The correlations between species distribution patterns and environmental factors that were analyzed in the previous chapters at different spatial scales are a vital starting point in making hypotheses about causes and effects of biotic interactions, historical factors, reproductive characteristics and immediate physiological requirements. It appears that most bryophyte species tend to occupy well-defined niches, as if they had evolved discrete physiological optima for factors such as humidity, light, temperature and nature of the substratum. Water availability, in particular, seems to play a major role in bryophyte distributions. In fact, bryophytes are believed to have colonized the land from a fresh water origin (Mishler & Churchill 1985). This major ecological shift must have required the evolution of adaptive mechanisms to survive such harsh drying treatments in order to have successfully exploited terrestrial habitats (Oliver et al. 2005).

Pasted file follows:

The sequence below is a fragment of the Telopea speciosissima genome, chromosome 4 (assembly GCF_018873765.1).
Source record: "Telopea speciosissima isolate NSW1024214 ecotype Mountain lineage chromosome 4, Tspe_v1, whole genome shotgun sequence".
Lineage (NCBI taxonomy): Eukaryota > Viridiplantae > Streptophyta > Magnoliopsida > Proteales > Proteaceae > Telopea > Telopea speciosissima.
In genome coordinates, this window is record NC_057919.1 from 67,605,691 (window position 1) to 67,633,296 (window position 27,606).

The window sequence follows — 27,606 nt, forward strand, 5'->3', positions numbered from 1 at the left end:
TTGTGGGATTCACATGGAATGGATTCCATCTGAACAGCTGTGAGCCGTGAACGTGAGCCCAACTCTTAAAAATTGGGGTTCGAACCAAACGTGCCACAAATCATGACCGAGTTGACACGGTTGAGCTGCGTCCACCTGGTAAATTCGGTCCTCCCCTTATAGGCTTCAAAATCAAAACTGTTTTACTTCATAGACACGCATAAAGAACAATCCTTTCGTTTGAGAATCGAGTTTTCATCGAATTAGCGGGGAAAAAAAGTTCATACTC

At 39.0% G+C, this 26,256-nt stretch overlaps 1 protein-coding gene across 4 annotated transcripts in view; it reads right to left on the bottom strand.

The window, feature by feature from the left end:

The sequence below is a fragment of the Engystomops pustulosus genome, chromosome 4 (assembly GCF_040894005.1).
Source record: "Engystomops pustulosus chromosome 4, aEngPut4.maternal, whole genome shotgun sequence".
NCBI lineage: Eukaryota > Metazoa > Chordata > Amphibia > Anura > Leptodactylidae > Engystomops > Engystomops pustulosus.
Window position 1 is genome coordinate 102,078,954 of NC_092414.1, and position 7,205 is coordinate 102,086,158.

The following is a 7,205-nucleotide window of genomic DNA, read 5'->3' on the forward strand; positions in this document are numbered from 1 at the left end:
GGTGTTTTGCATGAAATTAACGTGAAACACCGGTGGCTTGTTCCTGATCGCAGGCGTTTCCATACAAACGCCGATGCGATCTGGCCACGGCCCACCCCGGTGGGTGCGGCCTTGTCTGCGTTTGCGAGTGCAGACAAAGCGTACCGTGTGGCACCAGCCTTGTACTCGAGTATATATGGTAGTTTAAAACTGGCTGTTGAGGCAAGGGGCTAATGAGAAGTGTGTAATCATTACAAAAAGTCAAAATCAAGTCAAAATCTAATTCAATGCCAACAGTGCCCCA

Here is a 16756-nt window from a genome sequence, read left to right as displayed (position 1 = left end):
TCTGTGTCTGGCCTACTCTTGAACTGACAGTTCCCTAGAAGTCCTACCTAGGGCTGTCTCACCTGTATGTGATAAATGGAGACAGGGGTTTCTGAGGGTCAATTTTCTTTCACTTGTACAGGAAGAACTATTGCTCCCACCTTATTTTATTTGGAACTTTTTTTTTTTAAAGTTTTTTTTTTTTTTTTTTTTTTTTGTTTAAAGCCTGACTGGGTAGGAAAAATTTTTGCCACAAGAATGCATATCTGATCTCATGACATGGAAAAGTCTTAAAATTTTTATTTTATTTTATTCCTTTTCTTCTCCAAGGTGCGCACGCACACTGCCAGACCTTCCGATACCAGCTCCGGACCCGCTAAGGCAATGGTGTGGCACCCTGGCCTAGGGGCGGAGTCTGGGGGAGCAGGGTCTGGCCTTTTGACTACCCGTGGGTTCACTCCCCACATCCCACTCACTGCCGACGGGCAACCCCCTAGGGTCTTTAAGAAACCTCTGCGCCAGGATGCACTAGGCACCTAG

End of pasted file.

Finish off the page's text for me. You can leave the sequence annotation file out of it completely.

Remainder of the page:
In the present chapter, we describe adaptive strategies to drought and show how water relations interact with other physiological attributes and constraints to shape the ecological and geographical distribution of bryophytes.
Adaptive strategies to drought
All the basic metabolic processes of life take place only in the aqueous medium of a hydrated protoplasm. Drying to equilibrium with even moderately dry air is, hence, instantly lethal to most animals and plants.